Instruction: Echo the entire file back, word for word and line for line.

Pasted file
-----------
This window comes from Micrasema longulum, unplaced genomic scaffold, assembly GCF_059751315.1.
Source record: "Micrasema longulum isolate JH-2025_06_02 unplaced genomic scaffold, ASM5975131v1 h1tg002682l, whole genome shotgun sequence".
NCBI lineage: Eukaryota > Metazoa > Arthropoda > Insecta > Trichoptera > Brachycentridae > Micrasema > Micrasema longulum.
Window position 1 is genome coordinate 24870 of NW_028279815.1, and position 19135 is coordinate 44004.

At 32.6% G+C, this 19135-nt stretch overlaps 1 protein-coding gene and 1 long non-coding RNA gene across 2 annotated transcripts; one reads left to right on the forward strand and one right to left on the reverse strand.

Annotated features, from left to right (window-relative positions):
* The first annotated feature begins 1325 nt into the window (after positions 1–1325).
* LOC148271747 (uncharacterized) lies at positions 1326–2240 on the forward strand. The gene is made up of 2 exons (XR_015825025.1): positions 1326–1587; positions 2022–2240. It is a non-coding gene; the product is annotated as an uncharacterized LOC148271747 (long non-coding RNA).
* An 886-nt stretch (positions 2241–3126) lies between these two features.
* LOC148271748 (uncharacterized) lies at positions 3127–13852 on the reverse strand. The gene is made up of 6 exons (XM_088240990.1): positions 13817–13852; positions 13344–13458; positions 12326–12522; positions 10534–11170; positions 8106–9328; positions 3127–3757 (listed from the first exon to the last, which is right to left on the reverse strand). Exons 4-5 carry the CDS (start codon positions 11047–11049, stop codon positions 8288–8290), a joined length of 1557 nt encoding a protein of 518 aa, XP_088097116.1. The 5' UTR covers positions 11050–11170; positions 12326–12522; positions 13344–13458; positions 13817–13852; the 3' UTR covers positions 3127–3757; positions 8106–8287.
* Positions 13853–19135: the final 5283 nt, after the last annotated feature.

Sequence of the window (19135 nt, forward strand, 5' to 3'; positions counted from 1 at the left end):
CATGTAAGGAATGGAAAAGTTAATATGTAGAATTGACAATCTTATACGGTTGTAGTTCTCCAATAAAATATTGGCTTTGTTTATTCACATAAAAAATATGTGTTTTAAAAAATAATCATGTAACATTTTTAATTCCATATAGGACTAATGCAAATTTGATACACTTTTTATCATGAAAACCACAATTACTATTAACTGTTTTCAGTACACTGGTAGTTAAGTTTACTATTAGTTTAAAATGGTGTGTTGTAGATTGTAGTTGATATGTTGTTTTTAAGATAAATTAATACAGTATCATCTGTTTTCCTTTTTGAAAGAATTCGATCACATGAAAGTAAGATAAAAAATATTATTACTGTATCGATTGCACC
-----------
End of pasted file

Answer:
This window comes from Micrasema longulum, unplaced genomic scaffold, assembly GCF_059751315.1.
Source record: "Micrasema longulum isolate JH-2025_06_02 unplaced genomic scaffold, ASM5975131v1 h1tg002682l, whole genome shotgun sequence".
NCBI lineage: Eukaryota > Metazoa > Arthropoda > Insecta > Trichoptera > Brachycentridae > Micrasema > Micrasema longulum.
Window position 1 is genome coordinate 24870 of NW_028279815.1, and position 19135 is coordinate 44004.

At 32.6% G+C, this 19135-nt stretch overlaps 1 protein-coding gene and 1 long non-coding RNA gene across 2 annotated transcripts; one reads left to right on the forward strand and one right to left on the reverse strand.

Annotated features, from left to right (window-relative positions):
* The first annotated feature begins 1325 nt into the window (after positions 1–1325).
* LOC148271747 (uncharacterized) lies at positions 1326–2240 on the forward strand. The gene is made up of 2 exons (XR_015825025.1): positions 1326–1587; positions 2022–2240. It is a non-coding gene; the product is annotated as an uncharacterized LOC148271747 (long non-coding RNA).
* An 886-nt stretch (positions 2241–3126) lies between these two features.
* LOC148271748 (uncharacterized) lies at positions 3127–13852 on the reverse strand. The gene is made up of 6 exons (XM_088240990.1): positions 13817–13852; positions 13344–13458; positions 12326–12522; positions 10534–11170; positions 8106–9328; positions 3127–3757 (listed from the first exon to the last, which is right to left on the reverse strand). Exons 4-5 carry the CDS (start codon positions 11047–11049, stop codon positions 8288–8290), a joined length of 1557 nt encoding a protein of 518 aa, XP_088097116.1. The 5' UTR covers positions 11050–11170; positions 12326–12522; positions 13344–13458; positions 13817–13852; the 3' UTR covers positions 3127–3757; positions 8106–8287.
* Positions 13853–19135: the final 5283 nt, after the last annotated feature.

Sequence of the window (19135 nt, forward strand, 5' to 3'; positions counted from 1 at the left end):
CATGTAAGGAATGGAAAAGTTAATATGTAGAATTGACAATCTTATACGGTTGTAGTTCTCCAATAAAATATTGGCTTTGTTTATTCACATAAAAAATATGTGTTTTAAAAAATAATCATGTAACATTTTTAATTCCATATAGGACTAATGCAAATTTGATACACTTTTTATCATGAAAACCACAATTACTATTAACTGTTTTCAGTACACTGGTAGTTAAGTTTACTATTAGTTTAAAATGGTGTGTTGTAGATTGTAGTTGATATGTTGTTTTTAAGATAAATTAATACAGTATCATCTGTTTTCCTTTTTGAAAGAATTCGATCACATGAAAGTAAGATAAAAAATATTATTACTGTATCGATTGCACC